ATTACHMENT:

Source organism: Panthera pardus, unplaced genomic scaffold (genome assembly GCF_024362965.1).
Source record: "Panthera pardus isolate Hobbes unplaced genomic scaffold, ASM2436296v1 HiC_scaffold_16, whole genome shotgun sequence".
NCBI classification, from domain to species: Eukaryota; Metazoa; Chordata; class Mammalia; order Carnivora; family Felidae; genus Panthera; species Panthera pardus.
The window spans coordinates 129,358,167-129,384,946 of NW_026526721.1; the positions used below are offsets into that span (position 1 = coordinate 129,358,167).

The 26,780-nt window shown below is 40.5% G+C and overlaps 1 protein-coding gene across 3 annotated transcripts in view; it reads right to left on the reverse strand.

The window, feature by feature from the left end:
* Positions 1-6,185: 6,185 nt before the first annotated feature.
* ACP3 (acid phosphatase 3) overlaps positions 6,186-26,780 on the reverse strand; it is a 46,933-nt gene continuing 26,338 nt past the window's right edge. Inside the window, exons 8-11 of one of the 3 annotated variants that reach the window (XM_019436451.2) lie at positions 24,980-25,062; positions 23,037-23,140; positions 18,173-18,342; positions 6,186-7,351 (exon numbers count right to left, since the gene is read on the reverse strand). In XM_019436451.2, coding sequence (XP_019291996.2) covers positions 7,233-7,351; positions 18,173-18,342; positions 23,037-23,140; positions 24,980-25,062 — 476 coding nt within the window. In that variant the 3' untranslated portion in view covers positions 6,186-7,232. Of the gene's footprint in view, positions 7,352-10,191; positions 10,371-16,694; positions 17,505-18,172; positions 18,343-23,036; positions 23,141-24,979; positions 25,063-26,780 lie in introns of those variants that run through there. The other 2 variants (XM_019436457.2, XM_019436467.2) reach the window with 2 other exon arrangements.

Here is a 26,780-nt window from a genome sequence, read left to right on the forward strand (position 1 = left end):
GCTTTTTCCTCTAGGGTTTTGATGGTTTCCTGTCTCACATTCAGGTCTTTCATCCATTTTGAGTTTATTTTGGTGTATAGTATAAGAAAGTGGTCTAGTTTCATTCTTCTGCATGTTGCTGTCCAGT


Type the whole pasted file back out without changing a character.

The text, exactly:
Source organism: Panthera pardus, unplaced genomic scaffold (genome assembly GCF_024362965.1).
Source record: "Panthera pardus isolate Hobbes unplaced genomic scaffold, ASM2436296v1 HiC_scaffold_16, whole genome shotgun sequence".
NCBI classification, from domain to species: Eukaryota; Metazoa; Chordata; class Mammalia; order Carnivora; family Felidae; genus Panthera; species Panthera pardus.
The window spans coordinates 129,358,167-129,384,946 of NW_026526721.1; the positions used below are offsets into that span (position 1 = coordinate 129,358,167).

The 26,780-nt window shown below is 40.5% G+C and overlaps 1 protein-coding gene across 3 annotated transcripts in view; it reads right to left on the reverse strand.

The window, feature by feature from the left end:
* Positions 1-6,185: 6,185 nt before the first annotated feature.
* ACP3 (acid phosphatase 3) overlaps positions 6,186-26,780 on the reverse strand; it is a 46,933-nt gene continuing 26,338 nt past the window's right edge. Inside the window, exons 8-11 of one of the 3 annotated variants that reach the window (XM_019436451.2) lie at positions 24,980-25,062; positions 23,037-23,140; positions 18,173-18,342; positions 6,186-7,351 (exon numbers count right to left, since the gene is read on the reverse strand). In XM_019436451.2, coding sequence (XP_019291996.2) covers positions 7,233-7,351; positions 18,173-18,342; positions 23,037-23,140; positions 24,980-25,062 — 476 coding nt within the window. In that variant the 3' untranslated portion in view covers positions 6,186-7,232. Of the gene's footprint in view, positions 7,352-10,191; positions 10,371-16,694; positions 17,505-18,172; positions 18,343-23,036; positions 23,141-24,979; positions 25,063-26,780 lie in introns of those variants that run through there. The other 2 variants (XM_019436457.2, XM_019436467.2) reach the window with 2 other exon arrangements.

Here is a 26,780-nt window from a genome sequence, read left to right on the forward strand (position 1 = left end):
GCTTTTTCCTCTAGGGTTTTGATGGTTTCCTGTCTCACATTCAGGTCTTTCATCCATTTTGAGTTTATTTTGGTGTATAGTATAAGAAAGTGGTCTAGTTTCATTCTTCTGCATGTTGCTGTCCAGT